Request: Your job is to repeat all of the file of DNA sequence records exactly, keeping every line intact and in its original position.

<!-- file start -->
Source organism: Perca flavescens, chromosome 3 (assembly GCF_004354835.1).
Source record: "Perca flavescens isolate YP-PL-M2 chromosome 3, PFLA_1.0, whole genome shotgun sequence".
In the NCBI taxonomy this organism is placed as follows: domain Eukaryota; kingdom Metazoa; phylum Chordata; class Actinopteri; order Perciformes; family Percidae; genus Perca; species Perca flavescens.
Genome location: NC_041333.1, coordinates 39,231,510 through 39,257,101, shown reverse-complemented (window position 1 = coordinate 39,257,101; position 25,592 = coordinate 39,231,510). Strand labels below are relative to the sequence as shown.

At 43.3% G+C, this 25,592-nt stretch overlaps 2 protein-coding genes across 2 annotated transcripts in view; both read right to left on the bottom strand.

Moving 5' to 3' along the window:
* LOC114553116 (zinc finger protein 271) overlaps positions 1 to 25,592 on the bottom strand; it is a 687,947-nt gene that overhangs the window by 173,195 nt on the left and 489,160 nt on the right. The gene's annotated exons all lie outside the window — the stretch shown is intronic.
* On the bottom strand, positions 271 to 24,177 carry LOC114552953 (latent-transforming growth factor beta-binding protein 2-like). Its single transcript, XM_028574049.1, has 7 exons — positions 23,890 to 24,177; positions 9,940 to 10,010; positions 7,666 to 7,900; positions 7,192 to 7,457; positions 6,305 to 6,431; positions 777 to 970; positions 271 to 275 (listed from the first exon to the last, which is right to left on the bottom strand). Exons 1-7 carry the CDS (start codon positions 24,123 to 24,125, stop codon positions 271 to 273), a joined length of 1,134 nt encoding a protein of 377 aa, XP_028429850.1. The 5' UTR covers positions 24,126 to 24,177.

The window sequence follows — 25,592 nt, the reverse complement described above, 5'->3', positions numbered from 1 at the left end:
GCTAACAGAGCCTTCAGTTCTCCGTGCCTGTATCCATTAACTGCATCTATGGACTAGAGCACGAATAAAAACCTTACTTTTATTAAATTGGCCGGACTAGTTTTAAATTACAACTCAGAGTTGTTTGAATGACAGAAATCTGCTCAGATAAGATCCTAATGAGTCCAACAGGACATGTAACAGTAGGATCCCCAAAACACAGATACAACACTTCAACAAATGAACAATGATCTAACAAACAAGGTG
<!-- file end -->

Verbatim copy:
Source organism: Perca flavescens, chromosome 3 (assembly GCF_004354835.1).
Source record: "Perca flavescens isolate YP-PL-M2 chromosome 3, PFLA_1.0, whole genome shotgun sequence".
In the NCBI taxonomy this organism is placed as follows: domain Eukaryota; kingdom Metazoa; phylum Chordata; class Actinopteri; order Perciformes; family Percidae; genus Perca; species Perca flavescens.
Genome location: NC_041333.1, coordinates 39,231,510 through 39,257,101, shown reverse-complemented (window position 1 = coordinate 39,257,101; position 25,592 = coordinate 39,231,510). Strand labels below are relative to the sequence as shown.

At 43.3% G+C, this 25,592-nt stretch overlaps 2 protein-coding genes across 2 annotated transcripts in view; both read right to left on the bottom strand.

Moving 5' to 3' along the window:
* LOC114553116 (zinc finger protein 271) overlaps positions 1 to 25,592 on the bottom strand; it is a 687,947-nt gene that overhangs the window by 173,195 nt on the left and 489,160 nt on the right. The gene's annotated exons all lie outside the window — the stretch shown is intronic.
* On the bottom strand, positions 271 to 24,177 carry LOC114552953 (latent-transforming growth factor beta-binding protein 2-like). Its single transcript, XM_028574049.1, has 7 exons — positions 23,890 to 24,177; positions 9,940 to 10,010; positions 7,666 to 7,900; positions 7,192 to 7,457; positions 6,305 to 6,431; positions 777 to 970; positions 271 to 275 (listed from the first exon to the last, which is right to left on the bottom strand). Exons 1-7 carry the CDS (start codon positions 24,123 to 24,125, stop codon positions 271 to 273), a joined length of 1,134 nt encoding a protein of 377 aa, XP_028429850.1. The 5' UTR covers positions 24,126 to 24,177.

The window sequence follows — 25,592 nt, the reverse complement described above, 5'->3', positions numbered from 1 at the left end:
GCTAACAGAGCCTTCAGTTCTCCGTGCCTGTATCCATTAACTGCATCTATGGACTAGAGCACGAATAAAAACCTTACTTTTATTAAATTGGCCGGACTAGTTTTAAATTACAACTCAGAGTTGTTTGAATGACAGAAATCTGCTCAGATAAGATCCTAATGAGTCCAACAGGACATGTAACAGTAGGATCCCCAAAACACAGATACAACACTTCAACAAATGAACAATGATCTAACAAACAAGGTG